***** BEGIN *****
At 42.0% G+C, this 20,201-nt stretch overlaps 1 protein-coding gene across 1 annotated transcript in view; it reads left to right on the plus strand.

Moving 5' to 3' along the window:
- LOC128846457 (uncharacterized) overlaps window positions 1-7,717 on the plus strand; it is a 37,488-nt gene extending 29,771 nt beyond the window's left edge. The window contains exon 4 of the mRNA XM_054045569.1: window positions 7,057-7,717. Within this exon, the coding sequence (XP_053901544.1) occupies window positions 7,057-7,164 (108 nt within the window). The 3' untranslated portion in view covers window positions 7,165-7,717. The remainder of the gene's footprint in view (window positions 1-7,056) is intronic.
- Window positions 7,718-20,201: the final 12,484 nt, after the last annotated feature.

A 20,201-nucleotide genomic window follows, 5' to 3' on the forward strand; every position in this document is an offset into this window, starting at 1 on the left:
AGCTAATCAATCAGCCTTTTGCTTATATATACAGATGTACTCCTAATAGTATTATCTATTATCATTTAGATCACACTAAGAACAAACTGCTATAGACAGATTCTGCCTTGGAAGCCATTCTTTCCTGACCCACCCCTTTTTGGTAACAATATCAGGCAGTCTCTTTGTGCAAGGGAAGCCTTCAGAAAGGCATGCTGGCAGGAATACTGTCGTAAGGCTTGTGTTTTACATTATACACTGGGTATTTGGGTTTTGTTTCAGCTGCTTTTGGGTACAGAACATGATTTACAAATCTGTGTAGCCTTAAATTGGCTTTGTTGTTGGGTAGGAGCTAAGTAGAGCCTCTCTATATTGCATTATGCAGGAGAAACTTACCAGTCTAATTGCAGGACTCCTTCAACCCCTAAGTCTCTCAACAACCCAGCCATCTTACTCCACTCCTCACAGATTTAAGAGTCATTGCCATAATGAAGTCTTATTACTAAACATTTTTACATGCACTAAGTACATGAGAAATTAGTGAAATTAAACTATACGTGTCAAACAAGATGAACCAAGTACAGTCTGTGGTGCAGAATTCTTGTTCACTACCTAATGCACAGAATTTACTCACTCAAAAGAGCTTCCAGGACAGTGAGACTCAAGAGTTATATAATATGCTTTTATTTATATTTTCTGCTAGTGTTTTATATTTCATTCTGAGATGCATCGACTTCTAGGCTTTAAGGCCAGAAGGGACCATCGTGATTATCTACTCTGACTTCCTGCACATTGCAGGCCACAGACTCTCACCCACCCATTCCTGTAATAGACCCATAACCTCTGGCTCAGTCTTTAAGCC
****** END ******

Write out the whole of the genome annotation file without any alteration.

At 42.0% G+C, this 20,201-nt stretch overlaps 1 protein-coding gene across 1 annotated transcript in view; it reads left to right on the plus strand.

Moving 5' to 3' along the window:
- LOC128846457 (uncharacterized) overlaps window positions 1-7,717 on the plus strand; it is a 37,488-nt gene extending 29,771 nt beyond the window's left edge. The window contains exon 4 of the mRNA XM_054045569.1: window positions 7,057-7,717. Within this exon, the coding sequence (XP_053901544.1) occupies window positions 7,057-7,164 (108 nt within the window). The 3' untranslated portion in view covers window positions 7,165-7,717. The remainder of the gene's footprint in view (window positions 1-7,056) is intronic.
- Window positions 7,718-20,201: the final 12,484 nt, after the last annotated feature.

A 20,201-nucleotide genomic window follows, 5' to 3' on the forward strand; every position in this document is an offset into this window, starting at 1 on the left:
AGCTAATCAATCAGCCTTTTGCTTATATATACAGATGTACTCCTAATAGTATTATCTATTATCATTTAGATCACACTAAGAACAAACTGCTATAGACAGATTCTGCCTTGGAAGCCATTCTTTCCTGACCCACCCCTTTTTGGTAACAATATCAGGCAGTCTCTTTGTGCAAGGGAAGCCTTCAGAAAGGCATGCTGGCAGGAATACTGTCGTAAGGCTTGTGTTTTACATTATACACTGGGTATTTGGGTTTTGTTTCAGCTGCTTTTGGGTACAGAACATGATTTACAAATCTGTGTAGCCTTAAATTGGCTTTGTTGTTGGGTAGGAGCTAAGTAGAGCCTCTCTATATTGCATTATGCAGGAGAAACTTACCAGTCTAATTGCAGGACTCCTTCAACCCCTAAGTCTCTCAACAACCCAGCCATCTTACTCCACTCCTCACAGATTTAAGAGTCATTGCCATAATGAAGTCTTATTACTAAACATTTTTACATGCACTAAGTACATGAGAAATTAGTGAAATTAAACTATACGTGTCAAACAAGATGAACCAAGTACAGTCTGTGGTGCAGAATTCTTGTTCACTACCTAATGCACAGAATTTACTCACTCAAAAGAGCTTCCAGGACAGTGAGACTCAAGAGTTATATAATATGCTTTTATTTATATTTTCTGCTAGTGTTTTATATTTCATTCTGAGATGCATCGACTTCTAGGCTTTAAGGCCAGAAGGGACCATCGTGATTATCTACTCTGACTTCCTGCACATTGCAGGCCACAGACTCTCACCCACCCATTCCTGTAATAGACCCATAACCTCTGGCTCAGTCTTTAAGCC